Which is what now brings me back to my visit to Church of the Incarnation. In the wake of that Sunday, a cloud of melancholy fell and lingered about me for days afterward. It had all been so magnificent. Yet it also brought an acute awareness of the strength with which I still love Anglicanism. The sadness I harbor about giving it up came crashing over me with the force of a rain-swelled thunderhead unleashing itself on the Kansas prairie.
Why oh why, I wondered, could I not have encountered Anglicanism in a conservative diocese or parish like this? All those people worshiping around me that Sunday morning — did they know the treasure they’d been handed? Because I knew.
Our wider culture catechizes us to envision happiness and human flourishing as being granted what we want, the freeing of our desires from whatever it is that encumbers their fulfillment or exercise. True freedom, however, is found not in individual autonomy but in willing submission to God “in whose service is perfect freedom,” as the Morning Prayer Collect for Peace teaches us.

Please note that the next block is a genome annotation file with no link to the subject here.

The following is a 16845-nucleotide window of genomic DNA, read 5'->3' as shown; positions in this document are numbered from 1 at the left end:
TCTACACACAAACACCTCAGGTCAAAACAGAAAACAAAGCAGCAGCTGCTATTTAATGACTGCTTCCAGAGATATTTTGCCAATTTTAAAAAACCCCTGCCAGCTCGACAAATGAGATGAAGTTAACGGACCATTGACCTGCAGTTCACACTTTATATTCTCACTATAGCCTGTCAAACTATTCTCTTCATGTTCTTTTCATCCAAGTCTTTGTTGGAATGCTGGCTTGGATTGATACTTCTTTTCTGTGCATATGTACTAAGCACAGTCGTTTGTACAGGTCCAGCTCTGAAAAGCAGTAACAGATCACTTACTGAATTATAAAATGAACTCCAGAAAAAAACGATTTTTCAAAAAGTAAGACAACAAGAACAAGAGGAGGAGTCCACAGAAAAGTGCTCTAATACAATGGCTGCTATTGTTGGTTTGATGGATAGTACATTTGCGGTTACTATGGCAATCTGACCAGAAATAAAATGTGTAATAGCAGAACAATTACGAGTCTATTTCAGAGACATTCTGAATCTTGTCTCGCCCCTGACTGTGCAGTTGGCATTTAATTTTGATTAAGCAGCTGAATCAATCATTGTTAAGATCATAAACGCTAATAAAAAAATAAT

The life and path of salvation, though offered freely to all, demands of us a perpetual self-emptying and self-giving, “costing not less than everything,” as T.S. Eliot puts it. And this is because there is no Christian life that is not pressed into the shape of the Cross. The form our self-giving will take and the crosses we will be asked to bear will differ from person to person, but to embrace and find life in Christ is of necessity also to embrace a crucified life, to confront the struggle and suffering that go with saying Thy will be done.
This struggle is a mercy, for it leads to repentance. Orthodoxy places an enormous import on repentance, more so than any other Christian tradition I have observed. Indeed the very goal of human life, it is often said within Orthodox Christianity, is to attain a constant state of repentance.